Organic Certification for the Hemp Industry

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Blogs | <b>Stuck on Compliance</b>

There have been a few changes when it comes to Organic Certification that you might not know about, so I’ll be dedicating this month’s blog to a certification opportunity for the hemp industry.

As of now, the National Organic Program (NOP) is requiring all companies importing organic products to also have an Organic Certification in order to be able to label these items as organic and sell them in the US. This means that every touch point of foreign organic goods needs to have an Organic Certification. That includes all brokers, distributors, and storage facilities—they need to have an Organic Certification or they will be out of compliance with the NOP and cannot sell their products as organic. So, make sure if you are one of these companies, inside or outside of the industry, you are prepared. To learn more, visit the NOP website here.

Interest in organic hemp products is steadily rising. Whether it be consumers who prefer to purchase organic products or a wholesale manufacturer looking to source organic ingredients, there’s increasing demand for these products. Achieving organic certification expands your sales market, commands a higher price for your products, instills consumer trust and confidence, increases employee fulfillment, and perhaps most notably, contributes to increasing water quality, conserves energy, promotes ecological balance, and conserves biodiversity. There are many benefits to achieving organic certification, and the process is not as hard as you may think.

Which Agency Oversees the Program?

The National Organic Program (NOP) is a public/private partnership within the US Department of Agriculture’s (USDA) Agriculture Marketing Service (AMS). The NOP develops regulations for organic cultivation, processing, and labeling. The NOP also accredits third-party certifying bodies and state Departments of Agriculture who certify operations to verify compliance with the USDA organic regulations (Title 7 Code of Federal Regulations Part 205 NOP Rule).

Which Cannabis Businesses Can Get Certified?


Currently, the certification is available only to hemp cultivators, processors, and product manufacturers. Because the certification is a federal designation, it is not yet available to the cannabis industry. If you’re a cannabis cultivator in California, however, you’re in luck, as California’s Department of Agriculture has developed their own organic certification program called “Comparable to Organic.” As we wait for federal legalization of cannabis, perhaps more states with follow California’s lead and develop their own organic cannabis certification programs.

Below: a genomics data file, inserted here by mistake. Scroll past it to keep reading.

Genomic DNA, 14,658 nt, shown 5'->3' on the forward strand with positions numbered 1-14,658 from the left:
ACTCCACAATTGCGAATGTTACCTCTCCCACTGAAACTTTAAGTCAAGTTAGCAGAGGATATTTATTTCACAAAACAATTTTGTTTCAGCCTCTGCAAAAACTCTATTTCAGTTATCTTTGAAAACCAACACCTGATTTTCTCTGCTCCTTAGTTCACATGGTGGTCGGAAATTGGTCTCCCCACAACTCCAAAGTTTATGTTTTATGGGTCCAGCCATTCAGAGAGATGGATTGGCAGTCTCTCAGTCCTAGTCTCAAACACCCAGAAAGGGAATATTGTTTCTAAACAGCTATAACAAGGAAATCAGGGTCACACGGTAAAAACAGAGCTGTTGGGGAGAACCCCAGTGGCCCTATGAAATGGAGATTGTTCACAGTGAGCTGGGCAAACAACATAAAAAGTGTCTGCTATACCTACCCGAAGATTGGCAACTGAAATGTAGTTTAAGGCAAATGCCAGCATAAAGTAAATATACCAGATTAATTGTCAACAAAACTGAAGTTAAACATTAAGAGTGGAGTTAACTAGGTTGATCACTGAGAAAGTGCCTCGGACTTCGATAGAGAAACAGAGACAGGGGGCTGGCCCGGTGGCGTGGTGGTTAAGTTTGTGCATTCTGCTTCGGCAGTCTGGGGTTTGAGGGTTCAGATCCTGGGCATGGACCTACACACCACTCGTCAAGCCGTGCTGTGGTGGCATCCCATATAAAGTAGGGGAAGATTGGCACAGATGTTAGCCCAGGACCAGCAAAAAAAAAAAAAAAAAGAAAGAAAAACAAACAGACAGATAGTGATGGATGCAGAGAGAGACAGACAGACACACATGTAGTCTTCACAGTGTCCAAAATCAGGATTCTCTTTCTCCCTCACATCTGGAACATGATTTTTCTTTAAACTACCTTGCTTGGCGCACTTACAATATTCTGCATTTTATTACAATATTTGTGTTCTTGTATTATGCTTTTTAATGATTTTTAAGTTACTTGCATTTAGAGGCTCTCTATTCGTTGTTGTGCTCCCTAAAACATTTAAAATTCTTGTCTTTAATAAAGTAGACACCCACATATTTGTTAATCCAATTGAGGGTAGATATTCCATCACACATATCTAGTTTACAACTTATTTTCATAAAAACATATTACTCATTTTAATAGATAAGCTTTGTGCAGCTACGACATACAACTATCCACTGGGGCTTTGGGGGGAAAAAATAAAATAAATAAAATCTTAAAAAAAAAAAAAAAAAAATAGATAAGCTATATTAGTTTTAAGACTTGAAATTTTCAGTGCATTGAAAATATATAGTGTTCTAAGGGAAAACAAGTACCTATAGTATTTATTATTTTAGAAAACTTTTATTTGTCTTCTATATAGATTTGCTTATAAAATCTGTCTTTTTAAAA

What’s the Purpose of Getting an Organic Certification?

Achieving an organic certification means that the operation has undergone a robust third-party audit to verify compliance with the NOP. Being certified as organic ensures the integrity chain of organic products from the farm to the consumer. The certified organic seal is a recognizable symbol of consumer trust and appreciation that the brand cares about the health of both consumers and the environment.

I Use Organic Ingredients in My Products; Can I Say I’m Organic?

No. If your operation is not certified as organic (meaning that you passed the third-party audit), making organic claims on a product’s label or website is federally illegal. Fraudulently representing products as organic may be subject to fines of up to $11,000 for each violation. Without certification, the only place a label could say “organic” is in the ingredient statement (such as “organic full spectrum hemp oil”).

What is the Process to Get Certified?

  • Step 1: Implement organic farming or processing practices into your operation by developing SOPs and training staff.
  • Step 2: Source certified organic raw materials to produce your products.
  • Step 3: Select a USDA-accredited certifying body. Complete and submit the application packet and fees.
  • Step 4: The certifying body reviews the application packet and conducts an onsite audit.
  • Step 5: The auditor issues a report to the operator that lists nonconformances with the NOP that were observed during the audit, and that were observed during the application review.
  • Step 6: The operator applies a corrective action to each nonconformance and submits a written corrective action plan to the certifying body for review.
  • Step 7: The certifying body issues the certification.
  • Step 8: The certifying body conducts a recertification audit one year out and every year thereafter.

The certification process is straightforward and not overly burdensome. And, if you are currently working towards current Good Manufacturing Practice (cGMP) or good agricultural and collecting practice (GACP) certification, organic certification is an easy one to layer on, as it uses some of the same quality management SOPs. Achieving organic certification is a worthwhile goal that is beneficial to your business, your customers, and to our environment.

About the Author

Kim Stuck is the CEO and founder of Allay Consulting. Direct correspondence to: